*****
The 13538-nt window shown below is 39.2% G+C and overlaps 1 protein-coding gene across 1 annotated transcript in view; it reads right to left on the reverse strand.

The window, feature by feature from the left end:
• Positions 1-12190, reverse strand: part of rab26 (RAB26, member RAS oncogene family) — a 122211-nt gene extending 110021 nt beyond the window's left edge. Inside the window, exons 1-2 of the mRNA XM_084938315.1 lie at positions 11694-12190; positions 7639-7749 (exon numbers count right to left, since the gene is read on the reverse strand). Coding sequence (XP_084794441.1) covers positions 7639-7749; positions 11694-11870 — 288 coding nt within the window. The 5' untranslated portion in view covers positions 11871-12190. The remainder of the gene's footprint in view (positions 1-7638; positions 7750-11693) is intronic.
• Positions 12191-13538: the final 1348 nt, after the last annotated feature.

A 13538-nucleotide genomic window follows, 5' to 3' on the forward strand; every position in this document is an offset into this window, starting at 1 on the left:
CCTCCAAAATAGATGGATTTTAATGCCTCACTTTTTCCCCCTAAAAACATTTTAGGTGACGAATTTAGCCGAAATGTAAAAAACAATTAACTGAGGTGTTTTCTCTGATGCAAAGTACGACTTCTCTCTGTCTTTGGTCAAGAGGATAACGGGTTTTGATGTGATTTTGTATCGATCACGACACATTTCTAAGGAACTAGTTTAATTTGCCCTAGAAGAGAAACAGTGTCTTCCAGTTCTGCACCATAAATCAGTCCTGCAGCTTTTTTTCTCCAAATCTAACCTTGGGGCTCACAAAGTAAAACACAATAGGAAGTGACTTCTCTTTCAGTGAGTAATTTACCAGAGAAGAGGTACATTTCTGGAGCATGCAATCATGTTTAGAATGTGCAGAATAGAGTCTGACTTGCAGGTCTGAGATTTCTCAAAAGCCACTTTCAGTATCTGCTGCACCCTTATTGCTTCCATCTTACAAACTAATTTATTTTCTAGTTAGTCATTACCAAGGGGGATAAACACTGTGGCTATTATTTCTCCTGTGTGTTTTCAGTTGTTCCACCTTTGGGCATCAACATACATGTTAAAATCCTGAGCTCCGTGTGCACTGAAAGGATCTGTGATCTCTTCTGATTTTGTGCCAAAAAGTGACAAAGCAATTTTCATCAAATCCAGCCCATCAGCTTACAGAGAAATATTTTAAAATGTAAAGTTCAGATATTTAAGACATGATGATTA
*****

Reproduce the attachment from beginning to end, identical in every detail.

The 13538-nt window shown below is 39.2% G+C and overlaps 1 protein-coding gene across 1 annotated transcript in view; it reads right to left on the reverse strand.

The window, feature by feature from the left end:
• Positions 1-12190, reverse strand: part of rab26 (RAB26, member RAS oncogene family) — a 122211-nt gene extending 110021 nt beyond the window's left edge. Inside the window, exons 1-2 of the mRNA XM_084938315.1 lie at positions 11694-12190; positions 7639-7749 (exon numbers count right to left, since the gene is read on the reverse strand). Coding sequence (XP_084794441.1) covers positions 7639-7749; positions 11694-11870 — 288 coding nt within the window. The 5' untranslated portion in view covers positions 11871-12190. The remainder of the gene's footprint in view (positions 1-7638; positions 7750-11693) is intronic.
• Positions 12191-13538: the final 1348 nt, after the last annotated feature.

A 13538-nucleotide genomic window follows, 5' to 3' on the forward strand; every position in this document is an offset into this window, starting at 1 on the left:
CCTCCAAAATAGATGGATTTTAATGCCTCACTTTTTCCCCCTAAAAACATTTTAGGTGACGAATTTAGCCGAAATGTAAAAAACAATTAACTGAGGTGTTTTCTCTGATGCAAAGTACGACTTCTCTCTGTCTTTGGTCAAGAGGATAACGGGTTTTGATGTGATTTTGTATCGATCACGACACATTTCTAAGGAACTAGTTTAATTTGCCCTAGAAGAGAAACAGTGTCTTCCAGTTCTGCACCATAAATCAGTCCTGCAGCTTTTTTTCTCCAAATCTAACCTTGGGGCTCACAAAGTAAAACACAATAGGAAGTGACTTCTCTTTCAGTGAGTAATTTACCAGAGAAGAGGTACATTTCTGGAGCATGCAATCATGTTTAGAATGTGCAGAATAGAGTCTGACTTGCAGGTCTGAGATTTCTCAAAAGCCACTTTCAGTATCTGCTGCACCCTTATTGCTTCCATCTTACAAACTAATTTATTTTCTAGTTAGTCATTACCAAGGGGGATAAACACTGTGGCTATTATTTCTCCTGTGTGTTTTCAGTTGTTCCACCTTTGGGCATCAACATACATGTTAAAATCCTGAGCTCCGTGTGCACTGAAAGGATCTGTGATCTCTTCTGATTTTGTGCCAAAAAGTGACAAAGCAATTTTCATCAAATCCAGCCCATCAGCTTACAGAGAAATATTTTAAAATGTAAAGTTCAGATATTTAAGACATGATGATTA